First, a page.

Perfectionism. If you struggle with depression it may be at the root of your terrible self talk. One minute you’re berating and belittling yourself for being imperfect. The next you’re imposing standards even a perfect person couldn’t live up to as punishment for your imperfection.
Worst of all, if you ever do live up to a standard you’ve set for yourself, you can’t just be proud of yourself. If you can reach the bar you know it’s time to raise it.
Clearly the bar was set too low.
If you’re a perfectionist, you likely push yourself with no regard for your limitations, sensitivities or weaknesses. You have something to prove. You’re never comfortable with your flaws.
If you’re a sensitive person and a perfectionist you may often push yourself until you’re nursing a cold and a migraine just waiting to lash out at the next person who asks you a simple question.
I went on like this for years.
I rapidly cycled between superhuman overachiever and burnt out slacker — sometimes within a week. It was killing me.
Honey, Perfect Isn’t Real. You’re Imagining It.
If you’re anything like me, your quest for perfect is likely rooted in a deep-seated sense of inadequacy or brokenness. For me, it was a mix of internalized abuse and never feeling accepted for the quirky, introverted, sensitive child that I was.
But things really started to change for me when I first read Quiet. I knew that I was finally onto something. I followed up by researching the highly sensitive person and reading Elaine Aron’s book. I started to feel like maybe I wasn’t weak and maybe I could stop living like I had something to prove.
Sensitivity is Not Weakness. Sensitive Does Not Need Fixing.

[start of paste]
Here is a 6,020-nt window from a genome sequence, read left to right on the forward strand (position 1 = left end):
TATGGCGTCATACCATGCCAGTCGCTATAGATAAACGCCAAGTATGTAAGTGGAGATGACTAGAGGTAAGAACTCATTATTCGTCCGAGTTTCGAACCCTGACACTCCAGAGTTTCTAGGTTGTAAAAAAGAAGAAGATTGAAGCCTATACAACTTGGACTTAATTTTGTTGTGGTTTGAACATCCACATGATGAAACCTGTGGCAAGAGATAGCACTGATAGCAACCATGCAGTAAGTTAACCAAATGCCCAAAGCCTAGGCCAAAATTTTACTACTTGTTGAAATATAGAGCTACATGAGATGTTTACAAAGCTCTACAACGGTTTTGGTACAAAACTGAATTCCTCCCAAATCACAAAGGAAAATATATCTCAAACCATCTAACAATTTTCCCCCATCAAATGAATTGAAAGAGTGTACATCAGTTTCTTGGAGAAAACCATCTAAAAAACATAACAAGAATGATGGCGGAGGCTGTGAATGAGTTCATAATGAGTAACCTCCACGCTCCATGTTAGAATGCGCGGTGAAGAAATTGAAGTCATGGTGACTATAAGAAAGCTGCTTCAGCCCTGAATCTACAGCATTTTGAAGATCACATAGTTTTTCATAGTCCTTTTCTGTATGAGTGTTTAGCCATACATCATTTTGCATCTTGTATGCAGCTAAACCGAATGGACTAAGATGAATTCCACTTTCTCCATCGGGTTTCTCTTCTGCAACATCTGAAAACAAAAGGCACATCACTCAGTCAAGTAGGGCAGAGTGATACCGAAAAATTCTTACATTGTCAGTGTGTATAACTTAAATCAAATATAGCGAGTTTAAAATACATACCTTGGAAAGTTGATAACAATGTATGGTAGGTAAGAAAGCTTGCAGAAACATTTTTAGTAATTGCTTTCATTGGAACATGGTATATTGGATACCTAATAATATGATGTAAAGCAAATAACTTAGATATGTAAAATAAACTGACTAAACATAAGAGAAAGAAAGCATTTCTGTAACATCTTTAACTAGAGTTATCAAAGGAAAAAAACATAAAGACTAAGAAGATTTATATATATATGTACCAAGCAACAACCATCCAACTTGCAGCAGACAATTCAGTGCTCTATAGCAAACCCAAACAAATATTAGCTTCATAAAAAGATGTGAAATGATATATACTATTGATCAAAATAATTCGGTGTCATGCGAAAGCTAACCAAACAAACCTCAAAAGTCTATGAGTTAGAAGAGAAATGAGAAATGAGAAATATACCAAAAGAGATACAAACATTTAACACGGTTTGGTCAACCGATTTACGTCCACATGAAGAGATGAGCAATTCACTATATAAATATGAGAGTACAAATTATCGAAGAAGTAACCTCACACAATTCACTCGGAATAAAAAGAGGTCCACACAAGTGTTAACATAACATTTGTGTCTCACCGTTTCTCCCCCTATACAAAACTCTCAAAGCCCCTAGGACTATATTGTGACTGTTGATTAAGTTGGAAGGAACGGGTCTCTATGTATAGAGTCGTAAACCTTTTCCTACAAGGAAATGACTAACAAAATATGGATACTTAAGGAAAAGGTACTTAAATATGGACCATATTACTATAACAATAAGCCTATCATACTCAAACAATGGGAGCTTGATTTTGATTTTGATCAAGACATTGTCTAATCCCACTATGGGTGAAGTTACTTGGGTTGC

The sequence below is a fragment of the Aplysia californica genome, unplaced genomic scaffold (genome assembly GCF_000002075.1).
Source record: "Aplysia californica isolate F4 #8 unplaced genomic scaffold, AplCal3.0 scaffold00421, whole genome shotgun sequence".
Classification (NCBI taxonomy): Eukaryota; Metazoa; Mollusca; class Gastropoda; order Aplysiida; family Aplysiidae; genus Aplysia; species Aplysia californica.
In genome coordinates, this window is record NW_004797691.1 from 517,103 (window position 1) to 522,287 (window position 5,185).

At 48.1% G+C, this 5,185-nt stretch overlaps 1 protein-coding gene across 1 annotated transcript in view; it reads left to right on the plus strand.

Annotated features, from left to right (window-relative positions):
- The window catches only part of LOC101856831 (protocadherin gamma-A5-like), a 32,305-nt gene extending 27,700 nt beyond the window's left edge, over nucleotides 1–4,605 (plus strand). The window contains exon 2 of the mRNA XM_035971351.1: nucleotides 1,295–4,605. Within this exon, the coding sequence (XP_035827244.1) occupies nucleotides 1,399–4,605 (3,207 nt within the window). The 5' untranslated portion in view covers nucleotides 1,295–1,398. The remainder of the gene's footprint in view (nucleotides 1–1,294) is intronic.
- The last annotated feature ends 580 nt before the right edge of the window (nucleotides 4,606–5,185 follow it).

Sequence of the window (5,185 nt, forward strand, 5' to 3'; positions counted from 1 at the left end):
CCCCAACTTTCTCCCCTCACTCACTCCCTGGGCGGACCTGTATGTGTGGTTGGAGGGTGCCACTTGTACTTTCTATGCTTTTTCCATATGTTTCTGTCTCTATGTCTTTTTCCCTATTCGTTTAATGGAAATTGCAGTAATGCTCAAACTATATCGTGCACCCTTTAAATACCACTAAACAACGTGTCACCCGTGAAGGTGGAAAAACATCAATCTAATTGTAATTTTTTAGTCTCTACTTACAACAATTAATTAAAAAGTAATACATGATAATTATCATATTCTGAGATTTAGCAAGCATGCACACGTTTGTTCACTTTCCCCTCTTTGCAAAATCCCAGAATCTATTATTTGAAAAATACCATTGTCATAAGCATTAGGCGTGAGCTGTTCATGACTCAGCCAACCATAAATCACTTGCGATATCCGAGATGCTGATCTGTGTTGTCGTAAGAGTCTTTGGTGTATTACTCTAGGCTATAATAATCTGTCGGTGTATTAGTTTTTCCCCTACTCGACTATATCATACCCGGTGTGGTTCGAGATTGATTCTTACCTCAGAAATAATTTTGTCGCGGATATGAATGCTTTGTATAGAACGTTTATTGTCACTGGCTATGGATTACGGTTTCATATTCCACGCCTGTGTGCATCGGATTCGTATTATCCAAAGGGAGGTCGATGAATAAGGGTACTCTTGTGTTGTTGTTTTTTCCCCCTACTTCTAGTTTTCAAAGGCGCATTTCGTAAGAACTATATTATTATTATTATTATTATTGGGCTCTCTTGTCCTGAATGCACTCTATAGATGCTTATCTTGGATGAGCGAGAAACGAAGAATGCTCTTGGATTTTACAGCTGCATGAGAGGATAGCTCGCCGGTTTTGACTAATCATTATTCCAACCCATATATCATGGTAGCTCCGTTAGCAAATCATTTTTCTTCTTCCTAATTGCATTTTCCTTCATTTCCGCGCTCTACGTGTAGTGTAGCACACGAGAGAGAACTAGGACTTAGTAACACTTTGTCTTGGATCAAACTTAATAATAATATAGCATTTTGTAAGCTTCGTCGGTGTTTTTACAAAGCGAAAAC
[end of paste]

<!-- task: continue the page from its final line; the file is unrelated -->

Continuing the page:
It took another few years after that to appreciate it.
Your internal dialogue is critical to your mental, emotional and social wellbeing. Calling yourself weak, lazy, irresponsible, bad, selfish, mean or a host of other negative words — consciously or not — over the years to describe yourself will do nothing but destroy you.
Particularly if you use those words to kick yourself when you’re down.
Verbal self-flagellation should be sought out and uprooted wherever it resides within your heart or mind.
But if you have learned to love and accept yourself, there are advantages to knowing your flaws.
Many Weaknesses Are The Flip Side of Strengths
For instance, I’m a highly sensitive person. That means that florescent lights and perfume make me crazy. It also means that I’m good at seeing what’s coming, I’m able to pick up on subtle changes in the vibe and I notice when someone is being left out. Two sides of the same coin.
Accepting What You’re Not Good At Frees Your Time
I’m terrible at drawing. I couldn’t even draw a straight line with a ruler until I got to college. I am, however, good at writing. So rather than spending one iota of my time on trying to become a comic, I write these posts for you!
I have spent four years working in environments that don’t mesh well with my personality. Yes, I have learned a lot, but I wasn’t able to use my greatest strengths because I spent all of my time trying to fit my round self in that square firm. I’ve got better things to do.
Not Many Folks Want a “Perfect” Friend
I learned that no one is looking for a perfect friend. First of all, no one is perfect so if I’m trying to be perfect, I’m obviously delusional. On top of that, over the years as I worked to create a certain self-image people assumed I wasn’t interested in fun or that I would judge or look down on them.
It wasn’t until partway through college that I finally let my guard down enough for non-relatives to start giving me nicknames. No one had ever done that before!
Perfection is not a true aspiration. It is a waste of time. A distraction from childhood disappointments, parental disapproval and maybe the microaggression and a society that undermines you because you’re an “other.”
But here’s the thing: you’re not perfect. You know it. I know it. They know it. And that’s a good thing.
It means you’re a real person.
Stop the charade and give yourself a break.